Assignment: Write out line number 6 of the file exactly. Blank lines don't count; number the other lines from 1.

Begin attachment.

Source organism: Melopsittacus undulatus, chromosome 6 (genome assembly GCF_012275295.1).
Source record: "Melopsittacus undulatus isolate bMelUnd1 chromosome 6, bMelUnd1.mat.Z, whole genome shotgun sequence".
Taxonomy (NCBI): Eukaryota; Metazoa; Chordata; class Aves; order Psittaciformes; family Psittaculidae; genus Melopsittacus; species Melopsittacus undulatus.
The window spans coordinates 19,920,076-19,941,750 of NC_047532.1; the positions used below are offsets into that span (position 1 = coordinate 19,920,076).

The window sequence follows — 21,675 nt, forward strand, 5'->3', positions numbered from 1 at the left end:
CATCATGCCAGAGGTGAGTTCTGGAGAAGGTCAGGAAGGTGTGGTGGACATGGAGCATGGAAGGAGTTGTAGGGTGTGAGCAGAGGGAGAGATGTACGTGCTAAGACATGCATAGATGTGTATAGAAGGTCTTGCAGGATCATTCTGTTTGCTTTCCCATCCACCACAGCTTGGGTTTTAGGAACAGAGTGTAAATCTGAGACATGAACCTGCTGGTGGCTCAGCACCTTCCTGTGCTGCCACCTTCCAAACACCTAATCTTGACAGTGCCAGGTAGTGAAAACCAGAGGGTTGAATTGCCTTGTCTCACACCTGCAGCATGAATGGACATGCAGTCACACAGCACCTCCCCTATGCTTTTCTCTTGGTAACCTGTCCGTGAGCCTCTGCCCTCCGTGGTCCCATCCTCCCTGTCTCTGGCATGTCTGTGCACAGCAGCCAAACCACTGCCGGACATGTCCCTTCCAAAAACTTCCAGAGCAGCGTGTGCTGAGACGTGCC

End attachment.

CATCATGCCAGAGGTGAGTTCTGGAGAAGGTCAGGAAGGTGTGGTGGACATGGAGCATGGAAGGAGTTGTAGGGTGTGAGCAGAGGGAGAGATGTACGTGCTAAGACATGCATAGATGTGTATAGAAGGTCTTGCAGGATCATTCTGTTTGCTTTCCCATCCACCACAGCTTGGGTTTTAGGAACAGAGTGTAAATCTGAGACATGAACCTGCTGGTGGCTCAGCACCTTCCTGTGCTGCCACCTTCCAAACACCTAATCTTGACAGTGCCAGGTAGTGAAAACCAGAGGGTTGAATTGCCTTGTCTCACACCTGCAGCATGAATGGACATGCAGTCACACAGCACCTCCCCTATGCTTTTCTCTTGGTAACCTGTCCGTGAGCCTCTGCCCTCCGTGGTCCCATCCTCCCTGTCTCTGGCATGTCTGTGCACAGCAGCCAAACCACTGCCGGACATGTCCCTTCCAAAAACTTCCAGAGCAGCGTGTGCTGAGACGTGCC